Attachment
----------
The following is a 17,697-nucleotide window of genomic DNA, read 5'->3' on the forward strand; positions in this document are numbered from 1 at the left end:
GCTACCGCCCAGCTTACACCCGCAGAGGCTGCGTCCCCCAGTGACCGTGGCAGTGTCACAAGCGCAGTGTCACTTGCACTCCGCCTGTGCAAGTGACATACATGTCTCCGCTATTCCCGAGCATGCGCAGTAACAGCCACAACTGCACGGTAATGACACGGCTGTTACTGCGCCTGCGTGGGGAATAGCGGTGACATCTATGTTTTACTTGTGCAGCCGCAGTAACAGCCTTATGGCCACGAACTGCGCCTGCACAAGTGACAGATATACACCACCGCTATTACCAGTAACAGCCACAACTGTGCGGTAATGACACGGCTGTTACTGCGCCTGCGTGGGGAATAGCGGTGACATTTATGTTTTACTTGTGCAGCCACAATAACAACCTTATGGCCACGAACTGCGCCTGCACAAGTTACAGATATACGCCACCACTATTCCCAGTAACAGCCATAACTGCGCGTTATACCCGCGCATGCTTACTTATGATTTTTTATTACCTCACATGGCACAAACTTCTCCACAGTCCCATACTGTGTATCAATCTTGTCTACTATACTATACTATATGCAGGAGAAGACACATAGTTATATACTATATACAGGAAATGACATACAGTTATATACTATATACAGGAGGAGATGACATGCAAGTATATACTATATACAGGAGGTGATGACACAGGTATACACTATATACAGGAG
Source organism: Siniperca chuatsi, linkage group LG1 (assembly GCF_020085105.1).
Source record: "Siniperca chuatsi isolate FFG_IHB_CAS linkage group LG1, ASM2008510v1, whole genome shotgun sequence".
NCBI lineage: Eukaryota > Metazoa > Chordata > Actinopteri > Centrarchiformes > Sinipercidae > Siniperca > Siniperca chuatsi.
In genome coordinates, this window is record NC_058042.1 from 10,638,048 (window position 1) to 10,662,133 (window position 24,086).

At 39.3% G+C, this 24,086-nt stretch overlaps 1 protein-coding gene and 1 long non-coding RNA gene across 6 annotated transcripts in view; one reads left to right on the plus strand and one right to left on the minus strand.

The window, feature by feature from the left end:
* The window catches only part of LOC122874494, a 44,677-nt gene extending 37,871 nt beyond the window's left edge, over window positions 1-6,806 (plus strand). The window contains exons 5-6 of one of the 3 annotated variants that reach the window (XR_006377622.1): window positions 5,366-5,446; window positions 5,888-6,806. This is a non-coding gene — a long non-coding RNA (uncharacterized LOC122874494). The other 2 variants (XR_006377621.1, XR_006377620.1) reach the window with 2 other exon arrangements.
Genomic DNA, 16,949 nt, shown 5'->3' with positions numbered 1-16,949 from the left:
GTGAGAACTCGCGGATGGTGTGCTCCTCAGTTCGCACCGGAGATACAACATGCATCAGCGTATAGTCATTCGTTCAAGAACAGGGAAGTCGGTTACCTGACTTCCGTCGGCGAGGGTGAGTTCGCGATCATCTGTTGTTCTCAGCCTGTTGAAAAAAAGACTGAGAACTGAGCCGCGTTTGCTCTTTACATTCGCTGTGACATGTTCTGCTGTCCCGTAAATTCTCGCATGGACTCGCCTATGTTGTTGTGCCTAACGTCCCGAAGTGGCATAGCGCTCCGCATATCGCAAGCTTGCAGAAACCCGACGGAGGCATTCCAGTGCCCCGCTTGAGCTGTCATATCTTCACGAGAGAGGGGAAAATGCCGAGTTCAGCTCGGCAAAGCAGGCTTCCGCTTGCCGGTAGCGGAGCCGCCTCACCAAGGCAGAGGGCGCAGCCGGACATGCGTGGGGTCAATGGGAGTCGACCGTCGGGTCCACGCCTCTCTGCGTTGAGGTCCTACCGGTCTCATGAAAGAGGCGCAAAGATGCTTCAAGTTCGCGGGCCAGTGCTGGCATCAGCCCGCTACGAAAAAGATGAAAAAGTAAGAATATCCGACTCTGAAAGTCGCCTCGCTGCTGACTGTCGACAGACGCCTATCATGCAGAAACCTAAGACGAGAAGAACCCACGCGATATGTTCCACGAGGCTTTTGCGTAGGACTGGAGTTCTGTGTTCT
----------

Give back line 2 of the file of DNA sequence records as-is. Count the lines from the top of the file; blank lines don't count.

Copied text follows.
GCTACCGCCCAGCTTACACCCGCAGAGGCTGCGTCCCCCAGTGACCGTGGCAGTGTCACAAGCGCAGTGTCACTTGCACTCCGCCTGTGCAAGTGACATACATGTCTCCGCTATTCCCGAGCATGCGCAGTAACAGCCACAACTGCACGGTAATGACACGGCTGTTACTGCGCCTGCGTGGGGAATAGCGGTGACATCTATGTTTTACTTGTGCAGCCGCAGTAACAGCCTTATGGCCACGAACTGCGCCTGCACAAGTGACAGATATACACCACCGCTATTACCAGTAACAGCCACAACTGTGCGGTAATGACACGGCTGTTACTGCGCCTGCGTGGGGAATAGCGGTGACATTTATGTTTTACTTGTGCAGCCACAATAACAACCTTATGGCCACGAACTGCGCCTGCACAAGTTACAGATATACGCCACCACTATTCCCAGTAACAGCCATAACTGCGCGTTATACCCGCGCATGCTTACTTATGATTTTTTATTACCTCACATGGCACAAACTTCTCCACAGTCCCATACTGTGTATCAATCTTGTCTACTATACTATACTATATGCAGGAGAAGACACATAGTTATATACTATATACAGGAAATGACATACAGTTATATACTATATACAGGAGGAGATGACATGCAAGTATATACTATATACAGGAGGTGATGACACAGGTATACACTATATACAGGAG